Losing With Style – A Player Guide

Crew DM/Gaming Advice


Losing With Style

There is trick that is usually unnoticed in the gaming community. Dungeon Masters have mastered it, Judges understand it and gamers appreciate it. This trick is losing with style. Yes, that is right, some people like to lose. What makes these people special though? What truly separates these gamers that have learned to lose with style? Your drunken captain will lead you as we explore these issues along with a few extra points tossed in.

If you have ever gamed before on any platform you probably have thought of one or two people who, to put it lightly, are not good sports about losing. From screaming over a microphone profanity to flipping a table these gamers make the games very… not fun?.. These are the kind of players who when they start to lose immediately make the game as uncomfortable as possible for EVERYONE else. Skulking, talking aggressively or any other method of making it very clear that you have wronged them (somehow…). There is a general policy I tend to game by that keeps it easy for me to avoid situations: If it is not fun, I don’t need to be playing. Simple as that.

I don’t drag it on and if I do choose to stick around I sure as hell don’t make a big mess out of it. (Although me staying is a very rare occurrence). Yet for some reason other gamers can not seem to understand the fact that games are supposed to be fun. So regrouping back to the earlier statement: when a sore loser starts to lose, they ruin the fun.  It all ties back to the fact that they are losing, which means that if they are not winning the game CAN NOT be fun. Now if games are supposed to be fun, and they are only fun when a person is winning, why doesn’t everyone get as upset?

Simple, Games are not for winning.

See, when some people lose a game they are more focused on the fun they had DURING the game rather then the result of the entire match. Take a game for Magic the Gathering for example. There is a big difference then playing against a deck that has a turn 3 win condition and playing against a deck that is of equal skill to yours. One: the game lasts longer. Two: You felt that it was a fair match and Three: the outcome is NOT what was remembered from it. The players in a equal skill match tend to have a “I almost had you” reaction to the game rather then a “I knew I was gonna lose” result. In the turn 3 win con the other player did not have a chance to stop it and honestly why did they bother playing?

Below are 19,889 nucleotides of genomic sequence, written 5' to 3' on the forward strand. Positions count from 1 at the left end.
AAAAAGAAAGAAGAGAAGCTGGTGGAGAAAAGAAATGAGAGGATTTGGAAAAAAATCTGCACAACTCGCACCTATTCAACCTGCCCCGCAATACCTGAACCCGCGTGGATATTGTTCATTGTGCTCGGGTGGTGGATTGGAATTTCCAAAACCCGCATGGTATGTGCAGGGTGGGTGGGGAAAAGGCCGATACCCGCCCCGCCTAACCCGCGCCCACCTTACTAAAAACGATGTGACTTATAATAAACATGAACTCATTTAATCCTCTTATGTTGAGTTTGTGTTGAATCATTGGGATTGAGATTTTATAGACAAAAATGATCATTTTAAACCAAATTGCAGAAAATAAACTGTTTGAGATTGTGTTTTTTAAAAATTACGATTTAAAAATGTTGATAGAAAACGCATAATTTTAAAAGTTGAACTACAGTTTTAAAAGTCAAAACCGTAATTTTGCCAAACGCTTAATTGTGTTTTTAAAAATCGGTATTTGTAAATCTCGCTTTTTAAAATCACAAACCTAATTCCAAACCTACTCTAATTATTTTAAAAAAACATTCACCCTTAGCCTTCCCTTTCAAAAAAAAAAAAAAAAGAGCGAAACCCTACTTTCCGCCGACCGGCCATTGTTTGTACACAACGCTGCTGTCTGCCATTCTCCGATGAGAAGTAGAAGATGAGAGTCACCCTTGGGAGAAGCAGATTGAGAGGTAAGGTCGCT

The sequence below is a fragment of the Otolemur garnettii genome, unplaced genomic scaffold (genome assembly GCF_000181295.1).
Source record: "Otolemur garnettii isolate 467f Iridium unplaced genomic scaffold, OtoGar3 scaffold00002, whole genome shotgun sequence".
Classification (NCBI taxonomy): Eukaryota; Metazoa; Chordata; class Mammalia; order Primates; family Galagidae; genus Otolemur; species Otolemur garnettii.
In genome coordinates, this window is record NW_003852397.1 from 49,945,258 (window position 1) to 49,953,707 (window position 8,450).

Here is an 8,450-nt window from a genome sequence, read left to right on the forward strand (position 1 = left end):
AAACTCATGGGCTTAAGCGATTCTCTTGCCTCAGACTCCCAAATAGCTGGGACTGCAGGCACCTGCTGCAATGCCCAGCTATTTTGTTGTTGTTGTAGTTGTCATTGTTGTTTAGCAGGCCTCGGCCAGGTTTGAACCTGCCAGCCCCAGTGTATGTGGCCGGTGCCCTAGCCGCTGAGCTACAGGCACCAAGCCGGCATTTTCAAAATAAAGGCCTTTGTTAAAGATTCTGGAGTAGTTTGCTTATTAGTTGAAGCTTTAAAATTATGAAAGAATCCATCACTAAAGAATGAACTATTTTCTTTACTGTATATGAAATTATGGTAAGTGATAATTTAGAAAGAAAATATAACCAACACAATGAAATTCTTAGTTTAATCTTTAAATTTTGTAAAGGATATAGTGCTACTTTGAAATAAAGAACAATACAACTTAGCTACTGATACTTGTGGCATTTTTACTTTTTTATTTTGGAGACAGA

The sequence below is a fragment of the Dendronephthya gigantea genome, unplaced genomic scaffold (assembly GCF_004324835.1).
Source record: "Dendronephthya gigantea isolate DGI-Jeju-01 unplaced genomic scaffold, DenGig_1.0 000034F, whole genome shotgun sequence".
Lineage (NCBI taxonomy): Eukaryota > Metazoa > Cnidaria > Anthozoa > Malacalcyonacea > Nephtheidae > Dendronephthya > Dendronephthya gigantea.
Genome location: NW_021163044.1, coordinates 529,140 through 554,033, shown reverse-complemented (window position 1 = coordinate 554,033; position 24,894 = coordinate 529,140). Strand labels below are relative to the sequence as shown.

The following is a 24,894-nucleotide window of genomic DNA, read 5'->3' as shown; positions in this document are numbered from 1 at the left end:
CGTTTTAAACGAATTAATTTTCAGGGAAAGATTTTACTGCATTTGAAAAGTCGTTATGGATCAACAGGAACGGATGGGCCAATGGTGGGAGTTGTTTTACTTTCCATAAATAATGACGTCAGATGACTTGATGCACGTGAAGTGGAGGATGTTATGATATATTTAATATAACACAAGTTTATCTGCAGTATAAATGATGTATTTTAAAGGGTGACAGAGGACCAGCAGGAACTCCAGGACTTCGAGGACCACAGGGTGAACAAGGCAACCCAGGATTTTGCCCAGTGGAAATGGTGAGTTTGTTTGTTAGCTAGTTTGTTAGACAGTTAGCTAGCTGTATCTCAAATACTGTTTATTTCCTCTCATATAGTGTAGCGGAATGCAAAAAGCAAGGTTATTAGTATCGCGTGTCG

So the type of game influences it as well as the players themselves and how they treat the game. No one likes to be singled out in a game and targeted explicitly just because its funny to the other players. It isnt fun for them and honestly why should they ever come back? Now I am by no means saying we need to coddle and protect these people from ‘rage quitting’. No, I am merely saying that there are a lot of factors at work.

The one thing that they can for sure control is themselves. The mindset they are in when playing the game, their reactions to events in the game and whether or not they should still be playing the game.

So how do you learn to lose with style? Not be a sour puss at the end of a match?

First step: Remember why you are playing! Why did you sit down to play a game in the first place? The answer should be to have fun, as that is what games are supposed to be for. The moment you are not having fun means that you are focusing on the wrong aspects of the game. Normally this means you are focusing on the win loss factor rather then the events actually unfolding in the game itself.

Second: Understand that there are other people playing, and they like to win sometimes as well! Alot of times people tend to go through life in a first person perspective. If they are not being the main character, I.E winning at the game all the time, they tend to get upset alot easier.

There you go, simple as that. Two steps and you are already on the right path to losing with style, or not being a sore loser. Stepping back from the situation itself and taking a broader look at it will already start to make things a little better.


Hello, my name is Howl. I am a ‘professional’ gamer and reviewer that works with the NERD community. This is my personal blog and podcast and if you would like to get updates or see more please follow me on Twitter: @HowlPhilinish. I hope to see more of you and feel free to comment! I read every comment so don’t be shy!

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